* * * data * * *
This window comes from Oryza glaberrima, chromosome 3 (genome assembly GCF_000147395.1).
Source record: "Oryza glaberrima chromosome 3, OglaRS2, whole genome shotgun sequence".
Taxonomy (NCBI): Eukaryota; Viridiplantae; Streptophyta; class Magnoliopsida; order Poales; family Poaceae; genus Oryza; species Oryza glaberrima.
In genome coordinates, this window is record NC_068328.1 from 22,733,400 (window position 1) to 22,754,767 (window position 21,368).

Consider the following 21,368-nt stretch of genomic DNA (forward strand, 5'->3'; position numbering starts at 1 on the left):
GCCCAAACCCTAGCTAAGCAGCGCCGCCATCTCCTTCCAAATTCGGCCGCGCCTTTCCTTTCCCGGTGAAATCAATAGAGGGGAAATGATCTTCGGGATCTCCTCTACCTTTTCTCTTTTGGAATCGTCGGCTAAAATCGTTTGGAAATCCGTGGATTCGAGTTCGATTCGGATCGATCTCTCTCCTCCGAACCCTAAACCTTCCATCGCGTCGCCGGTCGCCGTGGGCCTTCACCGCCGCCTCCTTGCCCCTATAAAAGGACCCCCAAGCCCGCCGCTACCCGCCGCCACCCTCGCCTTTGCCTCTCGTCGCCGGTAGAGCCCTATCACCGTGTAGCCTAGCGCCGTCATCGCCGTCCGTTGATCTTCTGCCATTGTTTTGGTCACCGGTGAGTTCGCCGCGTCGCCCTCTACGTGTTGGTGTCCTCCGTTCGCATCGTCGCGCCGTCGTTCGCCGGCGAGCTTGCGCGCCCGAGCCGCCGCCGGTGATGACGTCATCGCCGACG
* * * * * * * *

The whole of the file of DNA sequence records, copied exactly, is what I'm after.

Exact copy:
This window comes from Oryza glaberrima, chromosome 3 (genome assembly GCF_000147395.1).
Source record: "Oryza glaberrima chromosome 3, OglaRS2, whole genome shotgun sequence".
Taxonomy (NCBI): Eukaryota; Viridiplantae; Streptophyta; class Magnoliopsida; order Poales; family Poaceae; genus Oryza; species Oryza glaberrima.
In genome coordinates, this window is record NC_068328.1 from 22,733,400 (window position 1) to 22,754,767 (window position 21,368).

Consider the following 21,368-nt stretch of genomic DNA (forward strand, 5'->3'; position numbering starts at 1 on the left):
GCCCAAACCCTAGCTAAGCAGCGCCGCCATCTCCTTCCAAATTCGGCCGCGCCTTTCCTTTCCCGGTGAAATCAATAGAGGGGAAATGATCTTCGGGATCTCCTCTACCTTTTCTCTTTTGGAATCGTCGGCTAAAATCGTTTGGAAATCCGTGGATTCGAGTTCGATTCGGATCGATCTCTCTCCTCCGAACCCTAAACCTTCCATCGCGTCGCCGGTCGCCGTGGGCCTTCACCGCCGCCTCCTTGCCCCTATAAAAGGACCCCCAAGCCCGCCGCTACCCGCCGCCACCCTCGCCTTTGCCTCTCGTCGCCGGTAGAGCCCTATCACCGTGTAGCCTAGCGCCGTCATCGCCGTCCGTTGATCTTCTGCCATTGTTTTGGTCACCGGTGAGTTCGCCGCGTCGCCCTCTACGTGTTGGTGTCCTCCGTTCGCATCGTCGCGCCGTCGTTCGCCGGCGAGCTTGCGCGCCCGAGCCGCCGCCGGTGATGACGTCATCGCCGACG